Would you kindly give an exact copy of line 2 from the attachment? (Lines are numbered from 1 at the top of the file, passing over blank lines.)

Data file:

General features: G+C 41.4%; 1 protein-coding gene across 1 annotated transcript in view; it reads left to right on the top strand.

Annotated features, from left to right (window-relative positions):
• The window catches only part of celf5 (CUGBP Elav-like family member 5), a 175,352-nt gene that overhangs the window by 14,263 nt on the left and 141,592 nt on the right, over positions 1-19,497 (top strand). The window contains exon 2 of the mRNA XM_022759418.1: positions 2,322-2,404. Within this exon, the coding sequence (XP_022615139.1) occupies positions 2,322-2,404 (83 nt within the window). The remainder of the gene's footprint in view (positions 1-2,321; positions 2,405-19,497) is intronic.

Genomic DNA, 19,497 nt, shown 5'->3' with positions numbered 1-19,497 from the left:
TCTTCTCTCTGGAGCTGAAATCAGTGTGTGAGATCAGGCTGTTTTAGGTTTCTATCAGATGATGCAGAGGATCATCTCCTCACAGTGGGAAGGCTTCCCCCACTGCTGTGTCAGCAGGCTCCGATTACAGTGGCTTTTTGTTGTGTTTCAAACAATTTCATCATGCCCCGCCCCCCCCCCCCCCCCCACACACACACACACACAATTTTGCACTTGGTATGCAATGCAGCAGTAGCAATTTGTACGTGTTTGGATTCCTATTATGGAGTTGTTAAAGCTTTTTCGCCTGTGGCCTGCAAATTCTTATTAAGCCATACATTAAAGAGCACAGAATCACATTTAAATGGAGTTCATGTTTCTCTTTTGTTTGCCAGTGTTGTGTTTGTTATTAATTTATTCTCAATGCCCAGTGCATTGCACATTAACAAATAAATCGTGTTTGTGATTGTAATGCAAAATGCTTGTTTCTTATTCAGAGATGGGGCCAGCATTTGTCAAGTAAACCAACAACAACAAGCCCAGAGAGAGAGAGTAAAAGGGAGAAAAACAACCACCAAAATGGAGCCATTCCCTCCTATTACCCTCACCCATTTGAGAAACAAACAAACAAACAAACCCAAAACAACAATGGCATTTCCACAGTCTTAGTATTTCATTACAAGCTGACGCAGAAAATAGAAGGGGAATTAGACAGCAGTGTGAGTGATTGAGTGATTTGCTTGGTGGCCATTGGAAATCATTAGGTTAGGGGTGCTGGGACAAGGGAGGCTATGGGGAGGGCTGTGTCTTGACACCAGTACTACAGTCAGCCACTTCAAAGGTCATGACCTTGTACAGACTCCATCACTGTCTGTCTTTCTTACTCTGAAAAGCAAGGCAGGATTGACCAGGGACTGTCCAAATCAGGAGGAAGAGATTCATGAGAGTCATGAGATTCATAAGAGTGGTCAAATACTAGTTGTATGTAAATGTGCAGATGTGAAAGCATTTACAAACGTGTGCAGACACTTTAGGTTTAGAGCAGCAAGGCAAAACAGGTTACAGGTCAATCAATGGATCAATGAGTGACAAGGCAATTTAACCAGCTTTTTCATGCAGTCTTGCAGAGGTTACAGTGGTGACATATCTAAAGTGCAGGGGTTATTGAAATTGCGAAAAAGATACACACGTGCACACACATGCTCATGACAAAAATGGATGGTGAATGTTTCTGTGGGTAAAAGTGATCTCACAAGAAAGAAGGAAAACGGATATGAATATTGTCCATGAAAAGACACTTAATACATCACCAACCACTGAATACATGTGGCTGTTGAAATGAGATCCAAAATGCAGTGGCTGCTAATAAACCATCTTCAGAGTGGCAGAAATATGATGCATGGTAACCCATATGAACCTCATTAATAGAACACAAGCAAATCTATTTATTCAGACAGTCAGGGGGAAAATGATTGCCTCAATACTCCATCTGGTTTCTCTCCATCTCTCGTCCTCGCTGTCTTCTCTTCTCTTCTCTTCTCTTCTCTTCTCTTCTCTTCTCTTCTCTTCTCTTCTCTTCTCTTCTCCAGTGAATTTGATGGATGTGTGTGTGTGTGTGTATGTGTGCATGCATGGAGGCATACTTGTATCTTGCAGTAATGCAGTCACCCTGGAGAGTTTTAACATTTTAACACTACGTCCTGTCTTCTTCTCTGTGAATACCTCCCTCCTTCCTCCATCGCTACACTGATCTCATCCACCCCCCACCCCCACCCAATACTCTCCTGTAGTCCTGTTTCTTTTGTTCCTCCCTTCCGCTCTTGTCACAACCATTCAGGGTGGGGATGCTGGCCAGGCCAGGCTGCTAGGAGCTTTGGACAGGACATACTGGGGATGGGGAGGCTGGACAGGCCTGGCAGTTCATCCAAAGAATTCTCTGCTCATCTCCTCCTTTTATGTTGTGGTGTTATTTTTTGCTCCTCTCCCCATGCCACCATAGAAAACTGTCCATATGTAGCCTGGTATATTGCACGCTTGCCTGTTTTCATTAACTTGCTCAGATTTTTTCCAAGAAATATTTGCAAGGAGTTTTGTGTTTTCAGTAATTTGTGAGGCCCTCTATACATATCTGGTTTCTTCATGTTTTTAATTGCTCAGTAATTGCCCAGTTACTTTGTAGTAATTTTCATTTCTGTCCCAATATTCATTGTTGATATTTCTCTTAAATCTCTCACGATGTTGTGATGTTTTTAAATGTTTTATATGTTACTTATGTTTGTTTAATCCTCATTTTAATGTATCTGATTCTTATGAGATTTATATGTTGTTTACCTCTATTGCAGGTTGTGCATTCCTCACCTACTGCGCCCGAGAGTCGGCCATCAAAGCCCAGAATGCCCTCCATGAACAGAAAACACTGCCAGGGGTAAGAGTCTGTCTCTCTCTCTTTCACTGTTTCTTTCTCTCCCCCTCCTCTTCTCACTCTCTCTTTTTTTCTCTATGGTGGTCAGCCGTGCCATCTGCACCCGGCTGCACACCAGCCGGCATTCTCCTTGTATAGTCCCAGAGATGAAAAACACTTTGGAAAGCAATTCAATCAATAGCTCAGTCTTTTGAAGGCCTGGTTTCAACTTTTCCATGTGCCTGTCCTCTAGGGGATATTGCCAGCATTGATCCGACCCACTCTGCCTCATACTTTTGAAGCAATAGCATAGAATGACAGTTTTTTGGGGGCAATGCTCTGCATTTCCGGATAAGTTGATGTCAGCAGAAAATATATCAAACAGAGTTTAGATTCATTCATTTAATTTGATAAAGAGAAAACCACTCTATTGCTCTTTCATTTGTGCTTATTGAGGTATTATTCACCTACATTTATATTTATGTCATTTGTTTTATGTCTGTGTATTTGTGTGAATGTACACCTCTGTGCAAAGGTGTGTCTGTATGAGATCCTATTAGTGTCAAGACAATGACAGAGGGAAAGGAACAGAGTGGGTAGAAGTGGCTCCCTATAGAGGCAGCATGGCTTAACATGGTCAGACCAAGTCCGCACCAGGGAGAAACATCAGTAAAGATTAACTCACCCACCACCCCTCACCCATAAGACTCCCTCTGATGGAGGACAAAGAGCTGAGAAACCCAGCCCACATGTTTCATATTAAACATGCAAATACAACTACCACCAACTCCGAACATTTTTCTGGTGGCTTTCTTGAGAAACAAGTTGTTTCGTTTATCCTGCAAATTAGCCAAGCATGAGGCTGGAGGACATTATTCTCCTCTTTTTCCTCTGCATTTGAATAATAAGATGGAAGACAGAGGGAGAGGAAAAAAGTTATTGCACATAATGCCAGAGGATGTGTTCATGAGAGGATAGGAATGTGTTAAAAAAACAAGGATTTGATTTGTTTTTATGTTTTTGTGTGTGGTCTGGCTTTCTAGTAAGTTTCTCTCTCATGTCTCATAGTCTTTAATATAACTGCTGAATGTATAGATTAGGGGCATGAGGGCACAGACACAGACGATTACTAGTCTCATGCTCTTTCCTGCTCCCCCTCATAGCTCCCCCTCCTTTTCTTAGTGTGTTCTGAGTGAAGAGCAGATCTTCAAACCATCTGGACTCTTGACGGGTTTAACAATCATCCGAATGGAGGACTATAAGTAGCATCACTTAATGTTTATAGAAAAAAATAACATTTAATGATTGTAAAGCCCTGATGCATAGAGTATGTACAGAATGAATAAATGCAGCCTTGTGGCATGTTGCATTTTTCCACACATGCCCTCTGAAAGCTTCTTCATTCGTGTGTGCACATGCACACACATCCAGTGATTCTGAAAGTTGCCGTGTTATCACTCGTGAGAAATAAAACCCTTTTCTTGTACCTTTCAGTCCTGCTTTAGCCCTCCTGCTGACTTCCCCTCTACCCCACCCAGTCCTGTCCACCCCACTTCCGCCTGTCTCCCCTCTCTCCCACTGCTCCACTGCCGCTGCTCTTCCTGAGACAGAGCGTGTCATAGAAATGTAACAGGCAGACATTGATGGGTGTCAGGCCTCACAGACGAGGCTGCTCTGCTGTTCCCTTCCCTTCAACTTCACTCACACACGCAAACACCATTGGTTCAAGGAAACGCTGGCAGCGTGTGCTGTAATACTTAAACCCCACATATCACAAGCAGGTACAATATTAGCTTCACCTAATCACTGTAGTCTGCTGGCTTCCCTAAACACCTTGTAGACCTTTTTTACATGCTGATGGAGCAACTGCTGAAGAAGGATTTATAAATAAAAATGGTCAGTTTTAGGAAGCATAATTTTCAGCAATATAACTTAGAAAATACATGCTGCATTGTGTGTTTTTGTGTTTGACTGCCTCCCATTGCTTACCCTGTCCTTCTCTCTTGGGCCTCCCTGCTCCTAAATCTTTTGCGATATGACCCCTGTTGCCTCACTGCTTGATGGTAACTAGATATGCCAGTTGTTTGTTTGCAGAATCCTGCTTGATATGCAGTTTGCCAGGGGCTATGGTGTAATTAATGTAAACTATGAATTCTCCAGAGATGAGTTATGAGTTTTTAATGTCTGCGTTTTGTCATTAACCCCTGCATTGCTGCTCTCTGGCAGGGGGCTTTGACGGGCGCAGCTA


Annotated features, from left to right (window-relative positions):